The Promise of Distillation4 min read

A Commentary with Stephen Beaumont

From 2019 to 2021, and to a limited degree even today, the beer world has spent an inordinate amount of time being fascinated by hard seltzer, and understandably so. As a category, it has experienced growth that has been nothing less than phenomenal since the launch of market leader White Claw back in 2016. Although the pace of growth has slowed considerably, and even flattened over the past twelve months, for a beverage category that literally came from nowhere, hard seltzer’s ascent has been impressive to say the least.

Still, with evidence mounting that the heyday of hard seltzer is now passed, there is great temptation in the industry to look for the next new thing that might compensate for declining overall beer sales. Increasingly the answer is being found in distillation. This, too, makes sense.

According to an analysis recently published by Wine & Spirits Daily, for the twelve-month period ending in February of this year, beer depletions in the United States were down 2% and wine depletions were down 6.5%, whereas spirits depletions were up 5.4%. And within that last statistic, spirits-based seltzers were up 142% while spirits ready-to-drink (RTD) cocktails were up 114.8%.

Given that distilling licences may be relatively simple to obtain, depending upon the jurisdiction in which the brewery is located, the argument in favour of adding a still to the brewery space can be fairly compelling. Before jumping into the spirits game, however, there are several factors to consider.  

Sam Calagione, founder of the Dogfish Head Brewery in Delaware, recalls well the struggles he faced when expanding into spirits twenty years ago, including at least one which remains very relevant today.

“One of the biggest challenges we faced was fighting consumer loyalty to national and international brands,” Calagione recalls, “We did it by pushing the same ‘off-centered’ philosophy that we brought to brewing – using unusual and local ingredients and doing things a bit differently – but it wasn’t easy in the early going.”

Indeed, brewers accustomed to marketing their beers as more flavourful alternatives to nationally available brands will quickly find that such an approach won’t resonate the same way with spirits consumers, since many of the big spirits brands are exemplary expressions of their type. So hyping a gin as being more flavourful than, say, Tanqueray, or a bourbon as being truer to style than Buffalo Trace, won’t appeal to the consumer in the same way as promoting a traditional Pilsner or IPA as a tastier alternative to a light beer.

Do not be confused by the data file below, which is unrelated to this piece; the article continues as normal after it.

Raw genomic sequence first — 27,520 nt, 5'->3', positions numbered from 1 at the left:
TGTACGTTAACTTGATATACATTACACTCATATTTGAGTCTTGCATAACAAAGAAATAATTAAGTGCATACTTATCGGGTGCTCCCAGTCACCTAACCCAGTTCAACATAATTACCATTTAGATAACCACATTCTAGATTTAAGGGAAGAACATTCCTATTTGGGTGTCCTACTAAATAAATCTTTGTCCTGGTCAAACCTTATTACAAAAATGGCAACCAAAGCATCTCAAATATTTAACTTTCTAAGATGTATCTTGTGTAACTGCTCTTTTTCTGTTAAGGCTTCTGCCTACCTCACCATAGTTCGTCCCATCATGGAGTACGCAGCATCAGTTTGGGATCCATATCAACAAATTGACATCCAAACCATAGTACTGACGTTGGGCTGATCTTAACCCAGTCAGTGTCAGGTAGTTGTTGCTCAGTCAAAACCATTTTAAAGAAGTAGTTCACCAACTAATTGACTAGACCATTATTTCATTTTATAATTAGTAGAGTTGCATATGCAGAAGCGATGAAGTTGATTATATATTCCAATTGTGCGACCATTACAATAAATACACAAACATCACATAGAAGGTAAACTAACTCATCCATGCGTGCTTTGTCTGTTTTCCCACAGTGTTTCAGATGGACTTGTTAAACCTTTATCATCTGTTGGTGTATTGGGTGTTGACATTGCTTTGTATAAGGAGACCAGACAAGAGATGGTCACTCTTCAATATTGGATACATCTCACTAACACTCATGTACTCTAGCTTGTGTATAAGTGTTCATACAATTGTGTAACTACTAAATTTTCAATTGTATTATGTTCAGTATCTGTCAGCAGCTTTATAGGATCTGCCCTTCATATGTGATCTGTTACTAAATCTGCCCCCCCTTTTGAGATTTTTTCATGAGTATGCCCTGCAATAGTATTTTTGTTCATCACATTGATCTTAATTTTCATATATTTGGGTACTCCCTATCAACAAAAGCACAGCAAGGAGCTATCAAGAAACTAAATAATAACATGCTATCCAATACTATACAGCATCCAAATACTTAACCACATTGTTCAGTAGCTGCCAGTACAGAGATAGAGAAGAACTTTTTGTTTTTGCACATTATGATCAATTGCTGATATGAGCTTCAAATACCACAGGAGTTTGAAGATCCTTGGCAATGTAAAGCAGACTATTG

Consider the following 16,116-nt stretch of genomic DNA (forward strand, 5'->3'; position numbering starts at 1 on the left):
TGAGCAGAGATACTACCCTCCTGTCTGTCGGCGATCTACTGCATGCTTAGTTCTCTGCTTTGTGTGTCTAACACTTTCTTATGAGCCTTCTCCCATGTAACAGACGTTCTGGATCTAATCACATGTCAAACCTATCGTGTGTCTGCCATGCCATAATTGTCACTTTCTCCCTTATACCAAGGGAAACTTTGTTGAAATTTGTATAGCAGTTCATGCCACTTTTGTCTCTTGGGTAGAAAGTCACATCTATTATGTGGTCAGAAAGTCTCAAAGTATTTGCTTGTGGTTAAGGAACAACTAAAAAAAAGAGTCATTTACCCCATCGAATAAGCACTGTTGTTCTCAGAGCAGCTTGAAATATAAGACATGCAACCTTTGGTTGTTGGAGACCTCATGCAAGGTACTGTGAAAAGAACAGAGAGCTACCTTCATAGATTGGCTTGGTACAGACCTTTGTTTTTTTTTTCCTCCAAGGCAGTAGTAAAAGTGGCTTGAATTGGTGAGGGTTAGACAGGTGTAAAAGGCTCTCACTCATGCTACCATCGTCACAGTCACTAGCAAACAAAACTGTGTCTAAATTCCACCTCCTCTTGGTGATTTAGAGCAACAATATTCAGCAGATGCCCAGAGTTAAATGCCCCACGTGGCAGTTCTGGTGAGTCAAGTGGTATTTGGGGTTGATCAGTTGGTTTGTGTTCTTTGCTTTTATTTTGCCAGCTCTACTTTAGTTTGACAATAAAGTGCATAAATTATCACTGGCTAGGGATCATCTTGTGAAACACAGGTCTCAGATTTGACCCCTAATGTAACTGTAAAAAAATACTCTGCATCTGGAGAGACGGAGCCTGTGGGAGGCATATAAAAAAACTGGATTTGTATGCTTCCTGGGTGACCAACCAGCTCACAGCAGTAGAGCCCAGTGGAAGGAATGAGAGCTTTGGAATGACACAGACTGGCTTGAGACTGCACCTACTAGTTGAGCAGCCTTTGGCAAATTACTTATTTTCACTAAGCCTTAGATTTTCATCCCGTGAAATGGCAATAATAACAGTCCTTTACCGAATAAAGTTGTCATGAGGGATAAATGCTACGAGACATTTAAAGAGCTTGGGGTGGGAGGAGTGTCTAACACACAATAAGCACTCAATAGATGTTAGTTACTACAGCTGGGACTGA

As Calagione suggests, product differentiation is key. While the ‘drink local’ mantra will likely prove successful to some degree in the marketing of craft spirits, as with craft beer, it will not serve a distillery as effectively as will the creation of spirits with both local appeal and a character, style, or flavour profile quite different from what is otherwise already available.  

Then there is the learning curve to consider, something with which brewer and self-taught distiller Matt Bod, of Ontario’s Great Lakes Spirits, is quite familiar.

“I went to an interview with Peter (Bulut, owner of Great Lakes Brewing) and within an hour and a half I was learning to distill,” says Bod, “Those first weeks (at the height of the pandemic) I did nothing but read about distilling, and fortunately for me, my first two months was doing nothing but make hand sanitizer from out-of-code beer, so flavour wasn’t a consideration at all.”

While multiple factors might make distillation appear a difficult road for a brewery to take – such as the tightly competitive marketplace for bottled, full-strength spirits, the expense of a still, and the need to develop expertise quickly – there are other options available. One such option may be the burgeoning RTD market.

“Great Lakes has this incredible canning line,” says Bod, noting the reason the company decided to launch their distilling side with RTDs rather than full strength spirits, “The challenge was packaging at 5% alcohol by volume and having (the product) still taste like gin or vodka.”

Mitigating that challenge is what Calagione sees as an edge craft distillers have over the big spirits companies in terms of the spirits-based RTD market. By being more nimble in terms of brand development, risk-taking, and experimentation, craft is better-positioned in a fast-expanding marketplace, he believes.

Furthermore, if the liquor industry is successful in its current efforts lobbying the US and Canadian governments for tax equivalency for spirits- and malt-based RTDs, that already rapidly growing market could become significantly more profitable, as well.  

“You will remember that a couple of years ago we had the ‘Summer of Seltzer’ in the US?” Calagione says, “Well, I think this year is going to be the ‘Summer of Spirits-Based RTDs.”

While it might not flow quite so smoothly off the tongue, if Calagione’s ‘Summer of Spirits-Based RTDs’ does indeed come to pass, it could well end up boosting the bottom line for a healthy number of brewery-distilleries that were savvy enough to jump aboard the RTD train before it left the station.